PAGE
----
There are many types of temperature sensor available and one size does not fit all.

You’ll need sensors that are suitable for the range of temperatures that you want to measure, otherwise…

  • Your temperature data might go over-range (go right off the scale!).

  • Your temperature data might under-range and the temperature variations become too understated to be of much value.

  • Your sensor may malfunction or be permanently damaged if you expose it to extreme temperatures that it wasn’t designed for. Don’t use a sensor with a maximum temperature rating of 120 Degrees to measure the temperature of a furnace. It would fry!

When carrying out temperature telemetry you should ideally select a temperature sensor range that’s slightly wider than the range of temperatures you want to measure.

Say you want to measure temperatures between zero and 20 degrees. Select a sensor with a range as close as possible to this, but a little wider, say 0 – 25 degrees, depending on what’s available. Don’t select a sensor with a range of –50 to +150 degrees as you’d only use 10% (20 degrees out of 200) of the available range and the temperature changes would be under-represented.

Avoid this trap when measuring air temperature

With a temperature telemetry system, or any air temperature measurement, you need to mount the sensor...

  • away from surrounding objects

  • in shade, or have a radiation shield

  • in a vented enclosure

Here’s why...

Say you want to measure outside air temperature.

All you want to measure is the temperature of the air! It’s obvious, but sometimes people think they are measuring air temperature but may be also measuring the heat contributed by the sun’s direct radiation… or measuring heat re-radiated from the wall that the sensor’s mounted on, after the sun’s gone down.

This is one reason why there’s so much variation in (unofficial) reported temperatures.

When you measure air temperature you need to screen the sensor from any direct radiation from the sun, or re-radiation from nearby objects, especially concrete, brick or stone walls that can absorb and store solar energy during the day and re-radiate it at night – sometimes for hours!

Understand that...

Heat only flows from hotter things to colder things

It’s the temperature difference that drives heat flow. Put two things at the same temperature together and what happens?

Nothing. No heat flows from one to the other because there’s no temperature difference to drive it.

But if one of those things is a degree hotter than the other, heat will flow… from the hotter one to the colder one, until they are at the same temperature. Then there’s nothing left to drive the heat flow, so the flow stops... equilibrium!

On a good temperature telemetry system, the air temperature sensor will come with a screen to reflect the sun’s rays away from the sensor, so that direct radiation can’t significantly raise the temperature of the sensor.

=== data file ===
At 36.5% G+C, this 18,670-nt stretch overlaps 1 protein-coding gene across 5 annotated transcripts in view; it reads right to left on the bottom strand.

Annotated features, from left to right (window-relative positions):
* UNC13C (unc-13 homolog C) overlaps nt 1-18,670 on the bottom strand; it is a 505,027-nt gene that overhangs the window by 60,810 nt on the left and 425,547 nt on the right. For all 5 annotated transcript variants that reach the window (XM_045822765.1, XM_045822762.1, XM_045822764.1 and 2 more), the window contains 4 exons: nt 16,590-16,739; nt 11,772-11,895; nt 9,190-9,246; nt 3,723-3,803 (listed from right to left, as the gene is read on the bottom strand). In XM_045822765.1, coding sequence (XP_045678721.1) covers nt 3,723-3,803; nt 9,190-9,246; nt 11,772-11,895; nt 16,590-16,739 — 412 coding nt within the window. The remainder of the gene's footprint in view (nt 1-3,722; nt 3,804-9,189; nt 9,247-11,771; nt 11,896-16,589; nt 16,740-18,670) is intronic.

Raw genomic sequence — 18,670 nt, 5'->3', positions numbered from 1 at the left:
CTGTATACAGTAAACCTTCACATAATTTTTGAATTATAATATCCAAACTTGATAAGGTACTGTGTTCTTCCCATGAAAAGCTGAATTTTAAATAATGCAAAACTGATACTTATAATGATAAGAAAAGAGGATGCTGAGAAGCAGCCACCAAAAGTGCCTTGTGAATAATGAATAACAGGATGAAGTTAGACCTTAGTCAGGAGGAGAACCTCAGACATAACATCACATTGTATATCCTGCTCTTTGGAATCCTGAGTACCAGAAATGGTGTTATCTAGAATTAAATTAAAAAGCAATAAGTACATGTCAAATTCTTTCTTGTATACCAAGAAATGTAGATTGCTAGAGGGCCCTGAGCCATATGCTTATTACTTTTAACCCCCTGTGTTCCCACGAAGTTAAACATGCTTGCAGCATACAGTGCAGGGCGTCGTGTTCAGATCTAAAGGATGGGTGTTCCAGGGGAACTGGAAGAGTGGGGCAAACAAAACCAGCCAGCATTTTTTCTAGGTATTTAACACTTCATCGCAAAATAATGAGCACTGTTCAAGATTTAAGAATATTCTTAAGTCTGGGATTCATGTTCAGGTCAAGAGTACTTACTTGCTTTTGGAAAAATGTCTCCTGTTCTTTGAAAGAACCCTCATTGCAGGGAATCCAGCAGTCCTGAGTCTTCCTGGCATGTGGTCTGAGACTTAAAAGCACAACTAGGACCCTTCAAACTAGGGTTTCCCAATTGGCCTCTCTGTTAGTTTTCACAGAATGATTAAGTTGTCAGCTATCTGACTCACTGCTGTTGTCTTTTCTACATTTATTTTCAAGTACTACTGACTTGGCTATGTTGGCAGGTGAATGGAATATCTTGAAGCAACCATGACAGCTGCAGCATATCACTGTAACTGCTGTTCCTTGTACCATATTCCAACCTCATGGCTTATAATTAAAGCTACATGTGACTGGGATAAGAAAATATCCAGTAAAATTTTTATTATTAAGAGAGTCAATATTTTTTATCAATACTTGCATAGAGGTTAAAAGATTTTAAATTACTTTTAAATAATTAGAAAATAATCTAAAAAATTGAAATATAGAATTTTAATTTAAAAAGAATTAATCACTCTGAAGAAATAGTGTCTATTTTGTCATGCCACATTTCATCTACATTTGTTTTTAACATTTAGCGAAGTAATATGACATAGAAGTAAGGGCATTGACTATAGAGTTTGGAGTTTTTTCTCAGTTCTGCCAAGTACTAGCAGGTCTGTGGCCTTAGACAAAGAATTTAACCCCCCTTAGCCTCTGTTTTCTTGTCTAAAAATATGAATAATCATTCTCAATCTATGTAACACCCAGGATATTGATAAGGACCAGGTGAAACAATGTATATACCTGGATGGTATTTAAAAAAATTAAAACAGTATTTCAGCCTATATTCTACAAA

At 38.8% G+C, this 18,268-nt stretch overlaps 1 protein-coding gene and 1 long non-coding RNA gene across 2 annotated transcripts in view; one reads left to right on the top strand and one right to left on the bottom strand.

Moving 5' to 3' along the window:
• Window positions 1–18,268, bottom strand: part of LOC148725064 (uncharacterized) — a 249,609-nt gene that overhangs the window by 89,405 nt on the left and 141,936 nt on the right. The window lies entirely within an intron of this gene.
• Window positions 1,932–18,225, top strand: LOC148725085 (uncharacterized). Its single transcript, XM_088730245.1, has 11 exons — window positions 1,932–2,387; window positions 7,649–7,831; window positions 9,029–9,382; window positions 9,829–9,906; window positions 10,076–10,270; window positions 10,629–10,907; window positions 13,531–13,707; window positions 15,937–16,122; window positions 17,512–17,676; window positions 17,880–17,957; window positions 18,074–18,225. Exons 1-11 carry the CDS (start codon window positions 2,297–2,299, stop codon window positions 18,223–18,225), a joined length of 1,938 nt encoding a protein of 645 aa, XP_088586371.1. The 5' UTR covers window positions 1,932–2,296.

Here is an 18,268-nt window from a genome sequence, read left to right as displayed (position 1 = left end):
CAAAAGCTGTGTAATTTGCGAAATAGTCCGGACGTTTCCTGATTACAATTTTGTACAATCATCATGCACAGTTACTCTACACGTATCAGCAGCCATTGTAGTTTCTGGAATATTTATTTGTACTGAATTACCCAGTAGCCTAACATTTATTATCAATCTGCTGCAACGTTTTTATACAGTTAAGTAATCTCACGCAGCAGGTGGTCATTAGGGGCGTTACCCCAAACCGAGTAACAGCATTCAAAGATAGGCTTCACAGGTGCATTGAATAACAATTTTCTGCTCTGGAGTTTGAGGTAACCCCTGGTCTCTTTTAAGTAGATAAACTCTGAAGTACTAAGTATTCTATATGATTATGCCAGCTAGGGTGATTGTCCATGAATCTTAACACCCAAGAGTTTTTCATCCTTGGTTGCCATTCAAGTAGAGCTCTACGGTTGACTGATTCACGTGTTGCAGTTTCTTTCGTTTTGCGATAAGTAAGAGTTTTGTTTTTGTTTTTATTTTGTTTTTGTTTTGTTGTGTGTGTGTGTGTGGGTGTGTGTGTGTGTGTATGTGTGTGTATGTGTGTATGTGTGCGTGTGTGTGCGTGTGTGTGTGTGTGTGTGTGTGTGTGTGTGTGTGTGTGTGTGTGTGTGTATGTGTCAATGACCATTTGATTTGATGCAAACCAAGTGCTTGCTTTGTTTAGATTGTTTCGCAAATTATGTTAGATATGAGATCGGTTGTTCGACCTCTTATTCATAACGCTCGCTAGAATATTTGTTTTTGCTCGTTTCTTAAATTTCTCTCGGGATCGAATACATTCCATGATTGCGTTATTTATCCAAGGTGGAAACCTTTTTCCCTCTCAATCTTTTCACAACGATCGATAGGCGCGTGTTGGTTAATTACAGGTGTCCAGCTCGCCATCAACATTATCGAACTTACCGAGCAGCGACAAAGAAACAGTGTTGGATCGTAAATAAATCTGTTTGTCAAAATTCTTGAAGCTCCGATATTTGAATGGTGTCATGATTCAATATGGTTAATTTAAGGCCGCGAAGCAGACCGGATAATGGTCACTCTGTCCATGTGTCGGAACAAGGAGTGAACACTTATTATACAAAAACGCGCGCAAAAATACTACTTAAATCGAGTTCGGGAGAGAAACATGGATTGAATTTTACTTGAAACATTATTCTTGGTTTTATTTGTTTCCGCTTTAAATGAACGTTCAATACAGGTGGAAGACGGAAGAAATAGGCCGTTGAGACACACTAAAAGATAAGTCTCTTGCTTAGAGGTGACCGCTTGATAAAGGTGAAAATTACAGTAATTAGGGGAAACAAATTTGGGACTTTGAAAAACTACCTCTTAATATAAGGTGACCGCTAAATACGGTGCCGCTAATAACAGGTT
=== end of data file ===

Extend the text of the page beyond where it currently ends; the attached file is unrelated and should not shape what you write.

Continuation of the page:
You want the sensor to respond to ambient air temperature so the only thing around it should be air! The sensor should be out in the open and air should be allowed to flow freely over it. If the sensor is in an enclosure, this needs to be vented to allow airflow.

And if air circulation is poor...

Mount the sensor in an enclosure with a fan, to draw the air over the sensor. This is sometimes called an aspirated system. And because a fan may get warm during use, it’s important that it draws the air in and doesn’t blow fan-heated air over the sensor or the temperature may appear to be higher than it really is (in error).

For an aspirated wireless temperature telemetry system, you may want to use a solar panel and battery to power a small fan.

What do you want to happen if temperature exceeds normal limits?

If your temperature telemetry system won’t be monitoring a critical process then you probably won’t want to do anything. However if you happen to be monitoring the core reactor temperature of a nuclear power plant!! then you’d want to generate alarms and initiate an automatic shutdown.

But there are lots of options between these extremes. Here are some for alerts and alarms that can be sent automatically...

  • Send an email to queue a non-urgent request

  • Send a report

  • Send a text message to a mobile phone if not urgent

  • Activate a pager

  • Bring up a message on a computer screen

  • Activate a wireless visual display

  • Activate wirelessly-controlled flashing lights or sirens

  • Send a pre-recorded announcement over a PA system

Decide what’s appropriate for you and check that the temperature telemetry system has what you want before you buy it.

How do you want your temperature information?

If raw temperature data consisting of rows of numbers doesn’t do it for you...

there are alternatives. Look for a temperature telemetry system that delivers an intuitive colorful graphic display right to your PC screen.

Choose a system with a good software package that processes the raw temperature data right on your PC and presents it as a graph or bar chart, showing minimum, maximum, average, trends and other statistics, and maybe even generates a professional-looking report that can be pulled out of the printer...

...and handed straight to the boss! And if you can customize your reports, better still.

Read more about wireless telemetry systems.